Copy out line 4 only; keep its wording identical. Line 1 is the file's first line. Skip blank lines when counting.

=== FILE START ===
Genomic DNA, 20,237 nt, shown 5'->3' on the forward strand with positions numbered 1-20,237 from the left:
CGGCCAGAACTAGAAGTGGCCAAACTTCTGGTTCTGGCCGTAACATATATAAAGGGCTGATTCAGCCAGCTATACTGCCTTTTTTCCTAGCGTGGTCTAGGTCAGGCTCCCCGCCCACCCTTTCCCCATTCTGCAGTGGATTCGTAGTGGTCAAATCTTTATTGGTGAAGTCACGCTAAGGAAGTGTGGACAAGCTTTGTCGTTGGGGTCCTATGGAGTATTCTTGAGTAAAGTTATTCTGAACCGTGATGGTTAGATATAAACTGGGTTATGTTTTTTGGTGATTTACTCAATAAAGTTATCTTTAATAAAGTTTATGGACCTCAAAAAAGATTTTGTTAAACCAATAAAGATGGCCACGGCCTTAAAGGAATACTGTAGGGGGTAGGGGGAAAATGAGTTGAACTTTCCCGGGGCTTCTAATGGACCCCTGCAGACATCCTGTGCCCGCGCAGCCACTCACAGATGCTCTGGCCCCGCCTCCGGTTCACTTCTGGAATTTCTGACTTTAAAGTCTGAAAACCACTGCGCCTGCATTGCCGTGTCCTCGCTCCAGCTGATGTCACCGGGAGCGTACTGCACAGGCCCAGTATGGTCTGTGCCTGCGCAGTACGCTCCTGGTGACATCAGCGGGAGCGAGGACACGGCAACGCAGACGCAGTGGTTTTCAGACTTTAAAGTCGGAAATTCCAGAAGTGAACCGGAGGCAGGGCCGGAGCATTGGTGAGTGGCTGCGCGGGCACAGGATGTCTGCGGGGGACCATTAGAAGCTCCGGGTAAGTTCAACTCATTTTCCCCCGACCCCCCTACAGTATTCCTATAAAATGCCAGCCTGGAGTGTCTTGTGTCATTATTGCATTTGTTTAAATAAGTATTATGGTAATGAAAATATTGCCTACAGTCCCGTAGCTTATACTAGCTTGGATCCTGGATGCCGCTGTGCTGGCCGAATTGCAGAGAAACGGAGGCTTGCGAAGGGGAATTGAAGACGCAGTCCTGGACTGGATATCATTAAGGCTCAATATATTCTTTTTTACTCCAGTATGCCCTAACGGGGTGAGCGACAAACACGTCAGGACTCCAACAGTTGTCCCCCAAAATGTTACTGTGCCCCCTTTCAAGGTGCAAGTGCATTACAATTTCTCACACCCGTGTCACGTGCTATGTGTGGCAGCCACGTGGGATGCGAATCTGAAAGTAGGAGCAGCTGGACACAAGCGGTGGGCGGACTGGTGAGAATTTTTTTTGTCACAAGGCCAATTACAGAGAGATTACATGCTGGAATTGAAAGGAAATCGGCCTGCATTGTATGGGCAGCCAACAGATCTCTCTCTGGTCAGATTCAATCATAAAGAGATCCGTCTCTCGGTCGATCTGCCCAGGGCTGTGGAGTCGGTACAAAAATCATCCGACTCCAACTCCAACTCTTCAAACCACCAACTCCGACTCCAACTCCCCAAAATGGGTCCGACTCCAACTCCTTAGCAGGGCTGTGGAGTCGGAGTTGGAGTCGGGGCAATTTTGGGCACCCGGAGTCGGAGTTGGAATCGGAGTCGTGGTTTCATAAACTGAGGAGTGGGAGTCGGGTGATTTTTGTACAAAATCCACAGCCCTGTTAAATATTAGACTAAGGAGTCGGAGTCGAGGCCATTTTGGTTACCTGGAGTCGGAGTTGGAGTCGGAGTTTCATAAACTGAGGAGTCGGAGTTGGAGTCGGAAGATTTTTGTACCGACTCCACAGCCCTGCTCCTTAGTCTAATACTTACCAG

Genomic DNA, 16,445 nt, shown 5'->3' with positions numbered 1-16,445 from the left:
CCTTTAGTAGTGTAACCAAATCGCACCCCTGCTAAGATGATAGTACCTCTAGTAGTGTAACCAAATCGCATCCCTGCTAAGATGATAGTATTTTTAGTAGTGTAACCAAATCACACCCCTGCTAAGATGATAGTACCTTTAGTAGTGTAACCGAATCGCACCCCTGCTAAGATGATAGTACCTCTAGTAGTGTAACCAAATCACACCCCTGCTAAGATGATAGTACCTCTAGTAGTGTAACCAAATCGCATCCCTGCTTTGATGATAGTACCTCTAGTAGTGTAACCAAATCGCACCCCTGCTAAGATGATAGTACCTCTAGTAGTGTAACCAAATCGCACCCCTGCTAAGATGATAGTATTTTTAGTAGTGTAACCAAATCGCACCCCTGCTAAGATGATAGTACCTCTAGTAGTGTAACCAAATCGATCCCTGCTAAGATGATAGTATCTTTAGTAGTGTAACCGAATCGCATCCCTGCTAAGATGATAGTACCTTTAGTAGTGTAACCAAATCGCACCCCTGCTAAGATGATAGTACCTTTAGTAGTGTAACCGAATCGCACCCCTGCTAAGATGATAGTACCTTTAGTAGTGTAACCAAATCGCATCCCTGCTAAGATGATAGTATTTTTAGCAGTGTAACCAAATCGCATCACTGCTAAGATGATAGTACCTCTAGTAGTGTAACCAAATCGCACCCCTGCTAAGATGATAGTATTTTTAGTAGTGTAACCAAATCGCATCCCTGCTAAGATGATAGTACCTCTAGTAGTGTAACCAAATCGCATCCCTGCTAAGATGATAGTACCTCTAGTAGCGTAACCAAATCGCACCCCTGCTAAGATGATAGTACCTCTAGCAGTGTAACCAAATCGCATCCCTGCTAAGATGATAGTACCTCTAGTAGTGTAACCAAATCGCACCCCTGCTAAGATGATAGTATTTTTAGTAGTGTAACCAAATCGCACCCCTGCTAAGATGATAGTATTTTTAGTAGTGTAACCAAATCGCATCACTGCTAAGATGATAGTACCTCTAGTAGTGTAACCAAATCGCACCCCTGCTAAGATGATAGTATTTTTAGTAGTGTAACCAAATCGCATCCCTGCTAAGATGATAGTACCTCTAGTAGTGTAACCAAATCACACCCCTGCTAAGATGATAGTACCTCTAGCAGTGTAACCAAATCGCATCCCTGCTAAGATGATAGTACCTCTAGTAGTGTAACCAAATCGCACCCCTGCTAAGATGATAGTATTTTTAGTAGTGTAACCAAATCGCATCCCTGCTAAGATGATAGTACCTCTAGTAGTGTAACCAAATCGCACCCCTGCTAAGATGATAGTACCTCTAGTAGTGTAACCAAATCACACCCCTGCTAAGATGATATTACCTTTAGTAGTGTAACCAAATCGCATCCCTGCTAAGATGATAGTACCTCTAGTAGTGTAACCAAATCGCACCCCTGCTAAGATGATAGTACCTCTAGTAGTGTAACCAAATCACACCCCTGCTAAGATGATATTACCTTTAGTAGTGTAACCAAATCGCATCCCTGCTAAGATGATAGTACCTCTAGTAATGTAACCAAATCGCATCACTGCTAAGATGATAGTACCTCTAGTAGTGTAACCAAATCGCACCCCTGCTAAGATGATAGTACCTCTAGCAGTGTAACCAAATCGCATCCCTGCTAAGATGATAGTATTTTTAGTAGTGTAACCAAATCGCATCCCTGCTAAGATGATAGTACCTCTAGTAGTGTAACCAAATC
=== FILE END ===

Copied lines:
CCTTTAGTAGTGTAACCAAATCGCACCCCTGCTAAGATGATAGTACCTCTAGTAGTGTAACCAAATCGCATCCCTGCTAAGATGATAGTATTTTTAGTAGTGTAACCAAATCACACCCCTGCTAAGATGATAGTACCTTTAGTAGTGTAACCGAATCGCACCCCTGCTAAGATGATAGTACCTCTAGTAGTGTAACCAAATCACACCCCTGCTAAGATGATAGTACCTCTAGTAGTGTAACCAAATCGCATCCCTGCTTTGATGATAGTACCTCTAGTAGTGTAACCAAATCGCACCCCTGCTAAGATGATAGTACCTCTAGTAGTGTAACCAAATCGCACCCCTGCTAAGATGATAGTATTTTTAGTAGTGTAACCAAATCGCACCCCTGCTAAGATGATAGTACCTCTAGTAGTGTAACCAAATCGATCCCTGCTAAGATGATAGTATCTTTAGTAGTGTAACCGAATCGCATCCCTGCTAAGATGATAGTACCTTTAGTAGTGTAACCAAATCGCACCCCTGCTAAGATGATAGTACCTTTAGTAGTGTAACCGAATCGCACCCCTGCTAAGATGATAGTACCTTTAGTAGTGTAACCAAATCGCATCCCTGCTAAGATGATAGTATTTTTAGCAGTGTAACCAAATCGCATCACTGCTAAGATGATAGTACCTCTAGTAGTGTAACCAAATCGCACCCCTGCTAAGATGATAGTATTTTTAGTAGTGTAACCAAATCGCATCCCTGCTAAGATGATAGTACCTCTAGTAGTGTAACCAAATCGCATCCCTGCTAAGATGATAGTACCTCTAGTAGCGTAACCAAATCGCACCCCTGCTAAGATGATAGTACCTCTAGCAGTGTAACCAAATCGCATCCCTGCTAAGATGATAGTACCTCTAGTAGTGTAACCAAATCGCACCCCTGCTAAGATGATAGTATTTTTAGTAGTGTAACCAAATCGCACCCCTGCTAAGATGATAGTATTTTTAGTAGTGTAACCAAATCGCATCACTGCTAAGATGATAGTACCTCTAGTAGTGTAACCAAATCGCACCCCTGCTAAGATGATAGTATTTTTAGTAGTGTAACCAAATCGCATCCCTGCTAAGATGATAGTACCTCTAGTAGTGTAACCAAATCACACCCCTGCTAAGATGATAGTACCTCTAGCAGTGTAACCAAATCGCATCCCTGCTAAGATGATAGTACCTCTAGTAGTGTAACCAAATCGCACCCCTGCTAAGATGATAGTATTTTTAGTAGTGTAACCAAATCGCATCCCTGCTAAGATGATAGTACCTCTAGTAGTGTAACCAAATCGCACCCCTGCTAAGATGATAGTACCTCTAGTAGTGTAACCAAATCACACCCCTGCTAAGATGATATTACCTTTAGTAGTGTAACCAAATCGCATCCCTGCTAAGATGATAGTACCTCTAGTAGTGTAACCAAATCGCACCCCTGCTAAGATGATAGTACCTCTAGTAGTGTAACCAAATCACACCCCTGCTAAGATGATATTACCTTTAGTAGTGTAACCAAATCGCATCCCTGCTAAGATGATAGTACCTCTAGTAATGTAACCAAATCGCATCACTGCTAAGATGATAGTACCTCTAGTAGTGTAACCAAATCGCACCCCTGCTAAGATGATAGTACCTCTAGCAGTGTAACCAAATCGCATCCCTGCTAAGATGATAGTATTTTTAGTAGTGTAACCAAATCGCATCCCTGCTAAGATGATAGTACCTCTAGTAGTGTAACCAAATC